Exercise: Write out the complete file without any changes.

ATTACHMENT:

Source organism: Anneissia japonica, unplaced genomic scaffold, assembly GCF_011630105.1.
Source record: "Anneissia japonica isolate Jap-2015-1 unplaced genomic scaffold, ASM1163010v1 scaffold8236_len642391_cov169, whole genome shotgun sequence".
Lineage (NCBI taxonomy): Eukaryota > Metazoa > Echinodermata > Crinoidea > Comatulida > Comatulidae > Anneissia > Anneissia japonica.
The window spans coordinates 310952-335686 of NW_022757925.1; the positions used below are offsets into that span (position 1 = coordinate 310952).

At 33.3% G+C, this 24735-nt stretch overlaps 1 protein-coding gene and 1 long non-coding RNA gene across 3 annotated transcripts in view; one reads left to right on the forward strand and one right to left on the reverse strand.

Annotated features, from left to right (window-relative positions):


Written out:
Source organism: Anneissia japonica, unplaced genomic scaffold, assembly GCF_011630105.1.
Source record: "Anneissia japonica isolate Jap-2015-1 unplaced genomic scaffold, ASM1163010v1 scaffold8236_len642391_cov169, whole genome shotgun sequence".
Lineage (NCBI taxonomy): Eukaryota > Metazoa > Echinodermata > Crinoidea > Comatulida > Comatulidae > Anneissia > Anneissia japonica.
The window spans coordinates 310952-335686 of NW_022757925.1; the positions used below are offsets into that span (position 1 = coordinate 310952).

At 33.3% G+C, this 24735-nt stretch overlaps 1 protein-coding gene and 1 long non-coding RNA gene across 3 annotated transcripts in view; one reads left to right on the forward strand and one right to left on the reverse strand.

Annotated features, from left to right (window-relative positions):